Donaldson, are now complete. . . . [Proslavery and antislavery material
has been printed.] And now we desire to call attention to the leading features
of the whole transaction, as established by the concurrent testimony of the
witnesses and narrators from all sides namely,

1. The question which has distracted and devastated Kansas is purely one
of Slavery or Freedom. Remove this bone of contention, and there would
be no shadow of contest, and no motive for any. . . .

2. The Free-State party are not struggling for equality and fraternity be-
tween Whites and Negroes. A minority of them would prefer that the Law
should know nothing of a man's color in connection with political rights; but
the majority, who are mainly from the Western States, have decided not to
expose themselves to the false accusation of being "negro-thieves" or "negro-
worshippers," and have enacted that the Free State of Kansas shall be open to
settlement by Whites only.

3. The attack upon Lawrence was purely wanton and malicious. There
were no persons in it that the Territorial authorities really wanted to ar-
rest. . . .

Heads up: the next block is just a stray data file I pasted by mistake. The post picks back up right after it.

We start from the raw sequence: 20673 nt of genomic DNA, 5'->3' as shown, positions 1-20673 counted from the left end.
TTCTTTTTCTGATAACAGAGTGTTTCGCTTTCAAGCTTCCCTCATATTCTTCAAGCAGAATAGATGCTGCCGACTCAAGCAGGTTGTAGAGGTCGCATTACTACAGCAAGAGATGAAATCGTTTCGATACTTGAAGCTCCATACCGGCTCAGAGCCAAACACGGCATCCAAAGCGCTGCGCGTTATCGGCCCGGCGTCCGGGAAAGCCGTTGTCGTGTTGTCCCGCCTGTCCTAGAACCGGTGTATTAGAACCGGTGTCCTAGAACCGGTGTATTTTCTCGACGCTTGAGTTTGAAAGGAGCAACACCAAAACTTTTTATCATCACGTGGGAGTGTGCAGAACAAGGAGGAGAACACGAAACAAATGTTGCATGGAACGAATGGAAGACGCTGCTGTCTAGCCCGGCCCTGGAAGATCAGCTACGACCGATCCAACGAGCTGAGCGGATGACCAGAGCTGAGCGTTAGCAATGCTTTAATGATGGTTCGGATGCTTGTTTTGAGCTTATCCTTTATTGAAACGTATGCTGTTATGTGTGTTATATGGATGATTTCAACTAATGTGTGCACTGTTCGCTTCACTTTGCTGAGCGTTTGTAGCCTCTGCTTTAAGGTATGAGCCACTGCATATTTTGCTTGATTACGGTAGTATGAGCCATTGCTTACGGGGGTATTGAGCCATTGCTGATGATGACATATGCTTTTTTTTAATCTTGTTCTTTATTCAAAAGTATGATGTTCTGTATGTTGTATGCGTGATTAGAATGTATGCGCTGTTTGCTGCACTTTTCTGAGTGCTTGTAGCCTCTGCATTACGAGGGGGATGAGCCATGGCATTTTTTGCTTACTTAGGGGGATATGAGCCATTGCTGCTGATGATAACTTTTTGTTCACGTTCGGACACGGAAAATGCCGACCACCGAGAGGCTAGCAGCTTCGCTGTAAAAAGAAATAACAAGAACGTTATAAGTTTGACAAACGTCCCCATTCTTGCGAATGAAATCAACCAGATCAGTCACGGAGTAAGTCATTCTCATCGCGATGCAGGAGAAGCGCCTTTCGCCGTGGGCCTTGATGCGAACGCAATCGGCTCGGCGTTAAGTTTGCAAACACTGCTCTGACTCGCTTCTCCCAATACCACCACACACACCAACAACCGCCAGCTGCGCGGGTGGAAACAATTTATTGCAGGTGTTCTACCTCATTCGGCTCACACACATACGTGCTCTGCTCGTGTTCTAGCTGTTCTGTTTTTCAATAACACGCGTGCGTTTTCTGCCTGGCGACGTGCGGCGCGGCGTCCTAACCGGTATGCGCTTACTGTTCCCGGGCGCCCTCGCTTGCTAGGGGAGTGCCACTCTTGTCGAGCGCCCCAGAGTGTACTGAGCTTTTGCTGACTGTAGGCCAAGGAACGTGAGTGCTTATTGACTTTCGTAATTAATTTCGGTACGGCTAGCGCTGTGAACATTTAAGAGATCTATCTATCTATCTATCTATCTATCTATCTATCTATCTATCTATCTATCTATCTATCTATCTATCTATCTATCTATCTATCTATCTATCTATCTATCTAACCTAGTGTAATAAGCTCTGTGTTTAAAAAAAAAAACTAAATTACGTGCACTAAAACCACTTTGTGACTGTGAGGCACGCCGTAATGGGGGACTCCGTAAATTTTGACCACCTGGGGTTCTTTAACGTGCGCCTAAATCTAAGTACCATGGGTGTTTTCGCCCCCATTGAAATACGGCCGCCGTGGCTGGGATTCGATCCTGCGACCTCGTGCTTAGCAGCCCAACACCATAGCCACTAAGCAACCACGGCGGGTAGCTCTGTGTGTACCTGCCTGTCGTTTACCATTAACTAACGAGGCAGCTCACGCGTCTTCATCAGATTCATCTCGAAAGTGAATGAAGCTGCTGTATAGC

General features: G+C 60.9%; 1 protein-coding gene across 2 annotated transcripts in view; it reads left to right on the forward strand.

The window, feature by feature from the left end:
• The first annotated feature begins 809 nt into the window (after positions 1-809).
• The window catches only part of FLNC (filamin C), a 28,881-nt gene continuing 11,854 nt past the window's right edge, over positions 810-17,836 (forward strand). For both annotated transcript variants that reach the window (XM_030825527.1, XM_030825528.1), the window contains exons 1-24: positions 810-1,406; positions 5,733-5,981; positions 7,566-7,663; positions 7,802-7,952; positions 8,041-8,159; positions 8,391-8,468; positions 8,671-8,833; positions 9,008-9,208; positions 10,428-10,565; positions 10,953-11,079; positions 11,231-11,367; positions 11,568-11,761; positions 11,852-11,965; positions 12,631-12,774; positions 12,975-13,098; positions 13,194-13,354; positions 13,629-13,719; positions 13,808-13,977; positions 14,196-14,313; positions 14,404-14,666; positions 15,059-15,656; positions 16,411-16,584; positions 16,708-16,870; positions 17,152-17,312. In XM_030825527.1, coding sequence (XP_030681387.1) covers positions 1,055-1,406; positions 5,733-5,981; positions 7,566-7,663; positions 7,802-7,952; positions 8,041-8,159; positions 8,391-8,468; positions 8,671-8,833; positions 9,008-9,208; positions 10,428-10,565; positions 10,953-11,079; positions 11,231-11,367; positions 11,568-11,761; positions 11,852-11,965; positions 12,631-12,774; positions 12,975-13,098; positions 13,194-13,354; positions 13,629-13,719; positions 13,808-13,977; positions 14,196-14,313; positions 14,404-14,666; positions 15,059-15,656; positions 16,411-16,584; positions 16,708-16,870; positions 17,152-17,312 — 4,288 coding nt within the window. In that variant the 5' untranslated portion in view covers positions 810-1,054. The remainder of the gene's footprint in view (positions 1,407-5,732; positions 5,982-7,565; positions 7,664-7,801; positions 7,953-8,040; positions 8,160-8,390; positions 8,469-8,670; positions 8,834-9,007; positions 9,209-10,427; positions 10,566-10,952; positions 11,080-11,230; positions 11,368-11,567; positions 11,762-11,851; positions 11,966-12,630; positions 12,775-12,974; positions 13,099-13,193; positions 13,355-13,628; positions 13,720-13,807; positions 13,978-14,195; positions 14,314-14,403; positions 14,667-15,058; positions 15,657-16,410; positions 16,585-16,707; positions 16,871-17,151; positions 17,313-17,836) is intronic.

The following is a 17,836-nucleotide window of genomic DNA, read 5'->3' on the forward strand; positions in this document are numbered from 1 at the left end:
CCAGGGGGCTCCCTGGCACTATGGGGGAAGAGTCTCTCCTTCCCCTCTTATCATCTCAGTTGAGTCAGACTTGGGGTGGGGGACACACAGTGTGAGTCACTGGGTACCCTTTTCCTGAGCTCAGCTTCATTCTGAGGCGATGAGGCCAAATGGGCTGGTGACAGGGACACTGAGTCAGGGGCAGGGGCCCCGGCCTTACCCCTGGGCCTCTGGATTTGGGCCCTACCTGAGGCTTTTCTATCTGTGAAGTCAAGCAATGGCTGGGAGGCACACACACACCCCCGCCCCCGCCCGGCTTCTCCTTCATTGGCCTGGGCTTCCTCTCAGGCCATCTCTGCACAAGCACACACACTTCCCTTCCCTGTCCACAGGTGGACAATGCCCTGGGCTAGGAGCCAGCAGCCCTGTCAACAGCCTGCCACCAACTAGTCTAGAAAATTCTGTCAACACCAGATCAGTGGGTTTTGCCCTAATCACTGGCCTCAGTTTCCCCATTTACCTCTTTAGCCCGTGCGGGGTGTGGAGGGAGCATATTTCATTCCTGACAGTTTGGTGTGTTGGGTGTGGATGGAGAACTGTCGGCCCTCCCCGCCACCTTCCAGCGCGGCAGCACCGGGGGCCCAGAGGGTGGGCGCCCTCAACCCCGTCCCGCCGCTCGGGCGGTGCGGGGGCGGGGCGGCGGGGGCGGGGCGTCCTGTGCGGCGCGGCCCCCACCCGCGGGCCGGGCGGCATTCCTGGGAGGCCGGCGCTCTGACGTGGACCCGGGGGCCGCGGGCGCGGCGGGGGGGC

4. No shadow of resistance was offered to this array from first to last. . . .
Most of the furniture [of the hotel] appears in the interim to have been re-
moved. . . . The offices of the two Free-State newspapers were sacked
and their printing materials thrown into the river. Governor Robinson's house
was fired and burned, "but not by authority," says a Pro-Slavery bulletin.

5. There being absolutely no resistance to any of these outrages, only
two persons were killed. One was a man who was in Gov. Robinson's house
when it was fired, and who thereupon ran out, and, not halting when required
to do so, was shot by the incendiaries. The other was a member of the posse,
who fired a rifle-ball at the chimney of said house, and thereby dislodged a
stone, which fell on his head, and finished him.

6. The value of the property destroyed by the posse in Lawrence is vaguely
estimated at $100,000. The principal sufferers are the owners of the Free State
Hotel. . . . Gov. Robinson's loss is heavy: that of the newspaper offices
is total.

7. The posse was made up in good part of the seven or eight hundred